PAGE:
How Shared Spectrum Can Improve In-Building Cellular

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Juan Santiago By: Juan Santiago, Director of Product Management

You’ve been there before: You popped into a store and wanted to look something up on your smartphone while waiting in line. However, the cell signal shows just one lousy bar. You consider logging on to Wi-Fi but there are multiple inconvenient steps that aren’t worth the hassle while you’re waiting in line. Nope, you’ll just wait to go back outside and go somewhere else next time.

Why can’t Wi-Fi be as simple as pulling the phone out of your pocket, like cellular? Or, better yet, why can’t cellular just be everywhere Wi-Fi is, including deep inside buildings? The answer lies in a little-known fact about cellular: Your phone company owns the right to use the cellular airwaves everywhere, even if, as in the example above, it’s not actually using them where you happen to be.

You may think that the store, realizing that you may never come back, would be willing to spend a little cash for better cell service, but it can’t. The store doesn’t own the right to use the airwaves inside its walls, thus it must work with each phone company individually to convince them to install a new tower nearby or some newfangled piece of equipment within the premises. The process takes months, and only if the phone company also sees a benefit to its own bottom line. There’s got to be a better way.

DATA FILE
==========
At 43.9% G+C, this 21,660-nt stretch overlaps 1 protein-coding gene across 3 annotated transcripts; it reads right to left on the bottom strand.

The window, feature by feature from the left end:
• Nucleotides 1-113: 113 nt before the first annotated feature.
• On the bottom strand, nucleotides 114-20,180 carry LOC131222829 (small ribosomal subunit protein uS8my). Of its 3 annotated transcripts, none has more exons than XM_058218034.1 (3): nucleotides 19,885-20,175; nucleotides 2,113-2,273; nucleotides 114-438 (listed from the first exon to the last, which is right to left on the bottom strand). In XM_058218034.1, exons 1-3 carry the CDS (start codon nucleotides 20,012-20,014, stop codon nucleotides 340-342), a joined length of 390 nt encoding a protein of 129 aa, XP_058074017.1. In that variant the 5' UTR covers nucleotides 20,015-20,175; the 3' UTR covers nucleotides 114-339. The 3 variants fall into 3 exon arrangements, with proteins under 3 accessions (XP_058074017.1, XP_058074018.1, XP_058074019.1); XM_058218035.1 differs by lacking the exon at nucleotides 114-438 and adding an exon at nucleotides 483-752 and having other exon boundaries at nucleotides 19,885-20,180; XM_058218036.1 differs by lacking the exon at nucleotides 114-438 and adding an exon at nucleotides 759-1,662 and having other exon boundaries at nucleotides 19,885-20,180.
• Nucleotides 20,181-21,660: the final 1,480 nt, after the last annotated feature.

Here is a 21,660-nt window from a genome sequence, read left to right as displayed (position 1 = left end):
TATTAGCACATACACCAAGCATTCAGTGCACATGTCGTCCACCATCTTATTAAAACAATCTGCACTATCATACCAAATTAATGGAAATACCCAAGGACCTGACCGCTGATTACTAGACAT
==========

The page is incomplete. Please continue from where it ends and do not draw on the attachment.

Folks who regulate airwaves are becoming aware of this problem and are coming up with radical new solutions. One scheme, known as coordinated shared spectrum (CSS), allows others to use the airwaves at a particular time in a particular location if the primary owner—typically, the phone company—is not. In 2015, the U.S. Federal Communications Commission (FCC) issued a new set of rules for the 3.5 GHz cellular band, turning it from an exclusive licensed band to a shared licensed band using a CSS scheme. FCC officials call it the “innovation band,” but its formal name is Citizen’s Broadband Radio Service (CBRS).

What makes CBRS interesting is that it enables building owners to install miniature, Wi-Fi-like boxes that use the same airwaves and the same technology as your cell phone. This means that your phone will work indoors exactly like it does outdoors, moving in and out of cell coverage without manually looking for open networks or entering passwords. Voice calls ring and SMS texts reach you, just like on the phone company network, and without them spending a dime to make it happen.

In the next few years, this service will become available so that the next time you visit that store (or hotel, sports venue, etc.) you will have great cellular service without any effort.

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